The Count Down

After a series of newspaper articles, about six months ago, I received an email from a company here in Sweden, asking me if I would like to hold a speech about my writing, my life, my charity work and my work with children. It was supposed to take place last November, although things didn’t quite work out that way. Instead, the date was changed. I will be holding the speech at AstraZeneca in Gothenburg on February 29th. I consider this to be a great honor, although boy, am I nervous today.

Many years ago, I ran a theme theatre group for children, teaching them English through theatre, offering them a theme with each show. I have some fantastic memories from that time. I wrote a basic manuscript and the song texts, allowing them to change things just a little. They made their own sets and scenes, their own costumes. We had make-up artists come by to add that little touch. A musician, who goes by the name of Martin Lignell, put music to my texts; A  Lesson in the Jungle and William Gray and The Family Next Door. They did their own PR, contacted the local TV stations and newspapers; invited them in to watch the shows. Everything was kept in English. Obviously, some were a little reluctant to open up in English, preferring to speak Swedish. With these children, I spoke a kind of ‘Swinglish’ until they were ready to move over into only English. I helped them at every step of the way, offered advice, trained with the children; was there for them at all times. The only thing I didn’t have to do was to stand on stage with them and act. That doesn’t mean I didn’t have to go on stage. I would always go up, just before the children went up, would welcome the audience and introduce them. Then at the end of each show, I would go out, take a bow with the children; receive a bunch of roses or box of chocolates.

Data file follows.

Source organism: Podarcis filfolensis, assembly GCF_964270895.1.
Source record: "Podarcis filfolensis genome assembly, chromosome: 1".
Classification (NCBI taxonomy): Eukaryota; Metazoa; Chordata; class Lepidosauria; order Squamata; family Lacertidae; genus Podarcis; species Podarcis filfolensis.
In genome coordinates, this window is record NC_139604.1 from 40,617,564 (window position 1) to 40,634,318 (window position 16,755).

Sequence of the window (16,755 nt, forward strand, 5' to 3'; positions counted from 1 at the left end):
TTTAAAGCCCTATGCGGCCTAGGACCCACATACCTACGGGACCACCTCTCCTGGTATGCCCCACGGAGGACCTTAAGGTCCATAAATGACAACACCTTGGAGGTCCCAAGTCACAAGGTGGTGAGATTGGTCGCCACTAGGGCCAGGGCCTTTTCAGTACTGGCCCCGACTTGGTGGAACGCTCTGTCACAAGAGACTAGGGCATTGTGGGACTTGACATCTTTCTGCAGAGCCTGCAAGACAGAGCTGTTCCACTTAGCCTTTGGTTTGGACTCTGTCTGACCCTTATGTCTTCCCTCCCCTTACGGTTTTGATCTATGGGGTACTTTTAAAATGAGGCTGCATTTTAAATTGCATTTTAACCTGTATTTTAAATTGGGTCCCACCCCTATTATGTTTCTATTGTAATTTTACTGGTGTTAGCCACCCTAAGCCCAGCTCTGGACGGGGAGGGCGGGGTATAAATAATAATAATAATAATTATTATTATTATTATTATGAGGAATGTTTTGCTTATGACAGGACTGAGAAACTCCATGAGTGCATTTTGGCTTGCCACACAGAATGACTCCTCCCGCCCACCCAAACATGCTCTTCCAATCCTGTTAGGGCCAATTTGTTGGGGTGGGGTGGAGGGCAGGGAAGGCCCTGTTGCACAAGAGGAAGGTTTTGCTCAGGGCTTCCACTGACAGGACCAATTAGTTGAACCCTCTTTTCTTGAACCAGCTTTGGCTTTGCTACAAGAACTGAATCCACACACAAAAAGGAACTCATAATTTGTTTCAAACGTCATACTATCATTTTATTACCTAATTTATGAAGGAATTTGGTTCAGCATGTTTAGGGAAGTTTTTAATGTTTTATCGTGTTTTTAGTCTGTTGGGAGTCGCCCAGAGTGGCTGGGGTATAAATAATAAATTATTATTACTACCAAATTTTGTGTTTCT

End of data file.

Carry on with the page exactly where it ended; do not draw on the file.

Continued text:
I enjoyed being behind the scene, witnessing magic in the form of song and dance, with bright costumes and cheerful faces. I wasn’t a scene person really. Last year I was in America, knew there would be no ‘behind’ the scenes work for me. It was a little scary. Not when I was talking, of course, but when I was planning and preparing, feeling butterflies in my stomach. I don’t think one ever really gets used to it. Now I am back there again, just two days until February 29th. I am nervous, can feel those butterflies rising up inside, am terrified I might break out in a cold sweat or forget what I’m supposed to talk about.  I guess that’s natural really. Deep down inside, I am really looking forward to Wednesday with confidence but still I feel like jelly today.

Hoping your day is a happy one. Attached is the invitation from AstraZeneca.   Gavin

Invitation to you as a member of  Klubben at AstraZeneca Mölndal

Gavin Hill; author and student assistant from Kungsbacka. Gavin will talk about his early life, moving to Sweden, his addiction and how he turned his life in the right direction.

Wednesday 29th February Welcome! Please register for this enlightening breakfast event – 07:30 to 09:00 in Epsilon.Breakfast is served in the Café from 07:15. If you come directly to the lecture, feel free to bring your breakfast into Epsilon. Notification requested by 24th of February. Don’t forget to notify any allergy or special diet.


British author and motivational speaker

web site:

Author of series of adult novels, poetry, children’s books, fact books and theatre productions complete with original songs on CD; performed in Europe and U.S.A.

Published novels:
The Maze, June 2009
The Blood Tree, April 2010
The Changling, November 2011
The Watchman, Release Date 2012

About Gavin Hill

Mr. Hill tours; speaking about anti-bullying issues and his interesting journey from childhood to adulthood.

He holds seminars and novel events in both Europe and in America.

He is co-owner of ‘Sweet Conclusions’, an exclusive art company, taking his inspiring verses combined with one of a kind photography and newly released book … Reflections Upon the Waters of Life.

He works with special needs children, promoting better lifestyles.

He has raised substantial amounts of money for abused children through sponsored walks, children’s days and musical concerts.

He is partly responsible for raising money to build a play park for disabled children.

The lecture will be in English!






6 Responses

  1. Christina Blomberg


    What you do for kids in need warms my heart.
    You will do just fine at Astra Zeneca. I wish I could be there in the audience.

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